Bilingualism and Bijuralism at the Supreme Court of Canada
Shoemaker, Matthew, Canadian Parliamentary Review
Section 5 of the Supreme Court Act states "Any person may be appointed a judge who is or has been a judge of a superior court of a province or a barrister or advocate of at least ten years standing at the bar of a province." Other than a legislated requirement for three judges to be members of the Quebec Bar, there are no other qualifications. In June 2008, Bill C-559 was introduced by Yvon Godin, MP for Acadie-Bathurst. It required that candidates for the Supreme Court may be appointed only if he or she understands French and English without the assistance of an interpreter. Although the Bill did not become law, this article shows that bilingualism for the Court is a highly controversial topic. It also argues that a more important issue, bijuralism, was largely ignored in the recent debate. The author believes that Canada would be better off it the debate about bilingualism included a debate about bijuralism.
Ask most people in Canada about bilingualism, and chances are you will elicit an opinion, whether positive or negative. Ask people about bijuralism and chances are you will elicit a confused look. Bilingualism is covered in the media, debated regularly in Parliament and taught in schools. Few in Canada, outside the legal field, would even know Canada is a bijural country with nine common law provinces and one civil law province, Quebec.
The Supreme Court bilingualism debate, which only dates back to the introduction of Bill C-559 in 2008 is much more recent than the issue of bijuralism which finds its roots in the Quebec Act of 1774. The Act was passed shortly after the French were defeated by the British in the Seven Years War. The British granted the Quebecois the right to use their traditional system of civil law while imposing common law in fields in which they wished for the law to be uniform, such as criminal law. Thus, Quebec and the rest of Canada have had different legal systems for well over 200 years.
Upon Confederation in 1867, the provinces maintained the right to legislate in the areas of "Administration of Justice in the Province." Parliament meanwhile maintained the right to govern the criminal law and the right to establish a "General Court of Appeal for Canada".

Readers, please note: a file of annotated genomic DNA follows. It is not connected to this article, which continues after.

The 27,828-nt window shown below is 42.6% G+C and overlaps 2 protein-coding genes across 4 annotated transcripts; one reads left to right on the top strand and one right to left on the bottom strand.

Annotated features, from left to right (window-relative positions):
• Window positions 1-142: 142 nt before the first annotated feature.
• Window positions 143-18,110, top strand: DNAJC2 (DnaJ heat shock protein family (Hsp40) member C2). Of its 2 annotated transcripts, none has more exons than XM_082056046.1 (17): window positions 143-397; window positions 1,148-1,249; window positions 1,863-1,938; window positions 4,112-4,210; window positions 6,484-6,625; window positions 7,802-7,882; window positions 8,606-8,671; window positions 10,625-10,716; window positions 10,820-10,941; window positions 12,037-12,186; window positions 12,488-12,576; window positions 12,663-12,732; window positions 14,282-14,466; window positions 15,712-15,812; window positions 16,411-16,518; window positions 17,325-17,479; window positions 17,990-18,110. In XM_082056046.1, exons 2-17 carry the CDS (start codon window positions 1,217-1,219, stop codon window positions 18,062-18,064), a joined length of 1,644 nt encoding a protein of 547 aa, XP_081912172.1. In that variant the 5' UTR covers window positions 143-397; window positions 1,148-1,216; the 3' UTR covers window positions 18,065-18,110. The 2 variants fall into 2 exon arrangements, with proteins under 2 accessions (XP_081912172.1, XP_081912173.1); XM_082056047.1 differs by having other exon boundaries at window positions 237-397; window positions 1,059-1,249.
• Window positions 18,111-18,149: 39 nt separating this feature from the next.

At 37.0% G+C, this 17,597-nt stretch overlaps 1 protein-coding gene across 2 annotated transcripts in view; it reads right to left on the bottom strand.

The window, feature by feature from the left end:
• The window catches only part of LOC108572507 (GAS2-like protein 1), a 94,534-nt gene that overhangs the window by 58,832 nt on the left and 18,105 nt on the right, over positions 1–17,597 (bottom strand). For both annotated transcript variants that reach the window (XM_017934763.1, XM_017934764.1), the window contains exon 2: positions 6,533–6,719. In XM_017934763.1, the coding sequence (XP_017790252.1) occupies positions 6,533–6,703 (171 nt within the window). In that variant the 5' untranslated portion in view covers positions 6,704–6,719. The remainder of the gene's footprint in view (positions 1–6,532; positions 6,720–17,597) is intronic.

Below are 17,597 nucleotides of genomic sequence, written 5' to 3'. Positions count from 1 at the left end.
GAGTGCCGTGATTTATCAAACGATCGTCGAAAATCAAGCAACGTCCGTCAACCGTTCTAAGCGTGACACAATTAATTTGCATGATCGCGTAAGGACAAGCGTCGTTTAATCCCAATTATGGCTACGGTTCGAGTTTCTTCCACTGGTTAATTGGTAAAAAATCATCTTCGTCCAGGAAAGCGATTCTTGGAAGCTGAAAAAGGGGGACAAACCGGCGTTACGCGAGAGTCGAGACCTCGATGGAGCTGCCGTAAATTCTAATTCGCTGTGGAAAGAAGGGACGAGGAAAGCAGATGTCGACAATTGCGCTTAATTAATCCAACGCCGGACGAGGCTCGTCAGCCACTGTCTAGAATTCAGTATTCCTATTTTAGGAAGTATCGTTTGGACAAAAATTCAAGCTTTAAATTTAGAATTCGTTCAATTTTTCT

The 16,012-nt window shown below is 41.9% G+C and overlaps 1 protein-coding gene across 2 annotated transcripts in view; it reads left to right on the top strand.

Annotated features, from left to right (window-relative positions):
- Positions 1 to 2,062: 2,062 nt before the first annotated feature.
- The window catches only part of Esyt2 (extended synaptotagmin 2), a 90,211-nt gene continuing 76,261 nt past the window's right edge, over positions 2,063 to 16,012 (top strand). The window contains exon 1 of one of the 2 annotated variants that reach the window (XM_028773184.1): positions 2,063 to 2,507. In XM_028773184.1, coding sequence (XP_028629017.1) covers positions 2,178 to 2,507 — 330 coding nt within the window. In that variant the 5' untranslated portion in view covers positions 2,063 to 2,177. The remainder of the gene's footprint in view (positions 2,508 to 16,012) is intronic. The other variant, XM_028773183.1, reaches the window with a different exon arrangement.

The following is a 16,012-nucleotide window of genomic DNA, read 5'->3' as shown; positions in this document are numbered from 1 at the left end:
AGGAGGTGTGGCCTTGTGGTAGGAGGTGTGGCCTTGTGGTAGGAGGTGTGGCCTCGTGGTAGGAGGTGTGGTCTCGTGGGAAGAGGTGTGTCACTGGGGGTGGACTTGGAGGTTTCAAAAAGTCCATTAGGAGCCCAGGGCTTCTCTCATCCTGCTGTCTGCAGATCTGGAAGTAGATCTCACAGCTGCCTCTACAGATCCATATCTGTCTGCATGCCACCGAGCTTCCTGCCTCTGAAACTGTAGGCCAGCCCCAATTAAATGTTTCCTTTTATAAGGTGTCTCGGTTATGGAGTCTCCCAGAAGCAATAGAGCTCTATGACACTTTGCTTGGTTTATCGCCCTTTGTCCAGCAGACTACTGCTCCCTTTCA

In 1875, the Supreme Court was established under Prime Minister Alexander Mackenzie. Initially proposed by Prime Minister MacDonald, it was Mackenzie's bill that eventually engrained Quebec's unique legal system. This was achieved by mandating that two of the six Supreme Court judges be from the Quebec bar.
Since 1949, when leave to appeal to the Judicial Committee of the Privy Council was abolished, the court increased to nine judges with the required number from the Quebec bar increasing to three.
Arguments over Bill C-559
Mr. Godin justified his bill by recounting a story of a lawyer he knew from New Brunswick. The lawyer had argued a case in front of the Supreme Court and later watched the arguments on CPAC. The arguments seemed incomprehensible when translated. This, Mr. Godin argued, presented a situation where, had the court split on a 5-4 decision, the lawyer would have been left wondering whether any judge decided the issue based on a misunderstanding in the translation. Godin argues that the only way to potentially eliminate this problem is to ensure that judges are fully bilingual, allowing them to catch legal nuances that may be otherwise lost in translation.
Retired Justice John Major makes the counter-point that the pool of candidates eligible to be appointed to the bench, specifically from Western Canada, would be reduced to an unacceptable level.
Ina linguistically divided country you'll get someone who may be bilingual, but not the most competent. This is a misplacing of priorities; there is no substitute for competence. People's lives depend frequently on what the Supreme Court says. (1)